Cape Town may have avoided Day Zero, but there are parts of South Africa that have not, particularly several Karoo towns in the Eastern Cape that have run out of water. Boreholes and dams have dried up, taps have run dry and the rain stays away, reducing farms to dust and threatening communities. Maverick Citizen spent the last week in the towns of Graaff-Reinet, Bedford, Makhanda and Adelaide. Many residents wonder why Cape Town's water crisis got national attention while they are getting very little.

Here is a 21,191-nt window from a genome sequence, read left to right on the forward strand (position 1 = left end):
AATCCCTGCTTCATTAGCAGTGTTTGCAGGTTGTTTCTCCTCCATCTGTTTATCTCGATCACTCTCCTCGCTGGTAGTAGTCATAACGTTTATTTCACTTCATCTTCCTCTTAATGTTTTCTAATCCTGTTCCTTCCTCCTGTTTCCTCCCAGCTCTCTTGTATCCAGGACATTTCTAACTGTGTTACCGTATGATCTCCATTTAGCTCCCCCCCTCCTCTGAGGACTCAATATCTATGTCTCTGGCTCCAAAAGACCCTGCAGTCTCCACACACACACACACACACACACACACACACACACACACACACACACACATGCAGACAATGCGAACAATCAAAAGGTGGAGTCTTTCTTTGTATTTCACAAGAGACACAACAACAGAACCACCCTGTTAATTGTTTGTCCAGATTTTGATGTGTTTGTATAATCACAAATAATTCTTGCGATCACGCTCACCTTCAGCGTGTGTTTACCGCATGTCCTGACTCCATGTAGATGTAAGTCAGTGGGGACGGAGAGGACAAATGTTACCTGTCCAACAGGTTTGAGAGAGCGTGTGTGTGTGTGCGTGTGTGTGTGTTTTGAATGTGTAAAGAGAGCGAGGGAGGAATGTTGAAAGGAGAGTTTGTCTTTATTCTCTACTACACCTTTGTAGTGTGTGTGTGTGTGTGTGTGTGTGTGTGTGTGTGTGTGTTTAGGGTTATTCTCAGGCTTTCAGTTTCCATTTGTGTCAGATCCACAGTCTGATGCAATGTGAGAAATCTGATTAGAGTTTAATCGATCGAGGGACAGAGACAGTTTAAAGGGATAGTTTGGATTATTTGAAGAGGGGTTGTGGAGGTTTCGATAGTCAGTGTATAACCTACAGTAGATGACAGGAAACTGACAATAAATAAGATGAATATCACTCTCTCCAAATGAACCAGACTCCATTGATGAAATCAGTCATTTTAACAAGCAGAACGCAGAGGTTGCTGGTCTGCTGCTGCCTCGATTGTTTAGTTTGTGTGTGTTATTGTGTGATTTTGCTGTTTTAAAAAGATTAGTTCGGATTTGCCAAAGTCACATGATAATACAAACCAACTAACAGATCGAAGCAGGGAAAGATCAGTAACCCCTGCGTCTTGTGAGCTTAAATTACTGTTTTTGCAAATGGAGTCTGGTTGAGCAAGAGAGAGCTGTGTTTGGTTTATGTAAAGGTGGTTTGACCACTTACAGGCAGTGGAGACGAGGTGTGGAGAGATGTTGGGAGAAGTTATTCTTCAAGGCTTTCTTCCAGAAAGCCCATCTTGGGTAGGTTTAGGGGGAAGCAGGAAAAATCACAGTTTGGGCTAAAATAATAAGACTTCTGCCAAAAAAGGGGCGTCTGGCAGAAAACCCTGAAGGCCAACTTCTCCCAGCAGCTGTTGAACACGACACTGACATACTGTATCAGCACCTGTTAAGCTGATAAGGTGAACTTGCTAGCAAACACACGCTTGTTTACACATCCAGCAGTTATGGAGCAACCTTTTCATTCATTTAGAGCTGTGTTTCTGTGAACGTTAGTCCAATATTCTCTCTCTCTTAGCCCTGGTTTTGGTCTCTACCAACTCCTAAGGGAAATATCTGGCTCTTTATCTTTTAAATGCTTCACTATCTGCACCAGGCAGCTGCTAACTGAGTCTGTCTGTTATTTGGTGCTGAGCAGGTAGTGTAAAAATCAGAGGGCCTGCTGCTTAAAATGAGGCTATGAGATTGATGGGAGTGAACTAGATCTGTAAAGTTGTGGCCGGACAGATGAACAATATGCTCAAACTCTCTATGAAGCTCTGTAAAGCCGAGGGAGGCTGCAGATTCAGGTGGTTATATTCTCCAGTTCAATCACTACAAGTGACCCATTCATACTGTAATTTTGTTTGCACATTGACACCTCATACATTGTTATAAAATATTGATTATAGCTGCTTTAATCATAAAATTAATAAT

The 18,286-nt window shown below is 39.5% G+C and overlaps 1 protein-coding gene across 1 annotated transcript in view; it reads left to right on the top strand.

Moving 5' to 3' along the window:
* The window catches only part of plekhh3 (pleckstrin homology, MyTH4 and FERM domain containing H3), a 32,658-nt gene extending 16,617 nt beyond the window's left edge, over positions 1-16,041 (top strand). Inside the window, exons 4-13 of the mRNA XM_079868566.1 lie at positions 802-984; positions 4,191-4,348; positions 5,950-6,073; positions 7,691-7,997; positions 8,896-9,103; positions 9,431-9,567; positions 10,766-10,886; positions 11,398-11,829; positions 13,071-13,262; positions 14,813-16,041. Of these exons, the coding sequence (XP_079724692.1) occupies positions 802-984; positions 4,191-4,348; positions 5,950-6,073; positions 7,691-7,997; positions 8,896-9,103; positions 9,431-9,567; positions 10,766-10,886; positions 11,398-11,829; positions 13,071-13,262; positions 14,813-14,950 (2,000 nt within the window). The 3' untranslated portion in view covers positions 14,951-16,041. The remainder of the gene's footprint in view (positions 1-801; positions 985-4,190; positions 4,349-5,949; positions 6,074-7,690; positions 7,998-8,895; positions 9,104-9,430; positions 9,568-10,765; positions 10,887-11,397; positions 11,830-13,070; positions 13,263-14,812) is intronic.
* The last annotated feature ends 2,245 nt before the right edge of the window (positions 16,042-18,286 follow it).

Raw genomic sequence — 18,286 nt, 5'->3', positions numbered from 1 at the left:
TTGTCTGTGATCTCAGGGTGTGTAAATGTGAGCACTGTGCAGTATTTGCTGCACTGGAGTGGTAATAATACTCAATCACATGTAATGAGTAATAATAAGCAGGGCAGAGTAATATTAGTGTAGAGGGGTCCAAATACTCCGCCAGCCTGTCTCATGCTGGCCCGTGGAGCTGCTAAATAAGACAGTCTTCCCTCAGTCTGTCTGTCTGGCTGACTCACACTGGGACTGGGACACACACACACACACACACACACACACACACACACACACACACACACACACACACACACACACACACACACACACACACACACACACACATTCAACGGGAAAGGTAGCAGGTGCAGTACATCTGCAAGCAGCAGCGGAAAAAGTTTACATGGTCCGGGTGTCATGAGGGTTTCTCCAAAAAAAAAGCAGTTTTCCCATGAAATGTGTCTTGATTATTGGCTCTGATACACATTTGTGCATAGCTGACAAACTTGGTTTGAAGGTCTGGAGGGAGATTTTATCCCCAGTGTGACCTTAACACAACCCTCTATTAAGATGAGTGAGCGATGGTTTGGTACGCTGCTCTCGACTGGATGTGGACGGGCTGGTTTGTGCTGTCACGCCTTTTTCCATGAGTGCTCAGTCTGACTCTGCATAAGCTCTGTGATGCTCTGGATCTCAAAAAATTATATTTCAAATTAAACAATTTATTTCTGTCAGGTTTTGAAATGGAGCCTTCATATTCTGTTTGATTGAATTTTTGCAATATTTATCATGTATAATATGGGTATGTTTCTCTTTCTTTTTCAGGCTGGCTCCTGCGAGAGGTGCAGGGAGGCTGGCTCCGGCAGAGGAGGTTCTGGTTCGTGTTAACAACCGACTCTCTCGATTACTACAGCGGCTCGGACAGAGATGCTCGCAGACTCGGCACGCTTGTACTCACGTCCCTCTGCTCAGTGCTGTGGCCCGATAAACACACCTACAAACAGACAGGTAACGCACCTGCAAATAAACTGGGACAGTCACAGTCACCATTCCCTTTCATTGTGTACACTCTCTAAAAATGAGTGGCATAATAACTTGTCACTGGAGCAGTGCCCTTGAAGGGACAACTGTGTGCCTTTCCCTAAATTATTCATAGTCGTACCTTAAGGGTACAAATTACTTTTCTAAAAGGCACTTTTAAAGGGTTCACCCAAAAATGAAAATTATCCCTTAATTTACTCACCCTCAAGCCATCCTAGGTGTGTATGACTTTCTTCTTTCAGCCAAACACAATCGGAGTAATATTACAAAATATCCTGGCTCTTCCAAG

At 11am on Tuesday morning October 1, the Gift of the Givers convoy pulls up on the side of the road to Graaff-Reinet.
Project manager Ali Sablay lines them up. An interlink truck with bottled water and two water tankers bringing water from the borehole his organisation sunk in February. Motorists hoot and wave as they pass by.
The town is on its knees.
The main supply dam for the town, the Nqweba Dam, is empty. All that's in the dam are hundreds of dead fish rotting in the Karoo sun and even more flies buzzing around.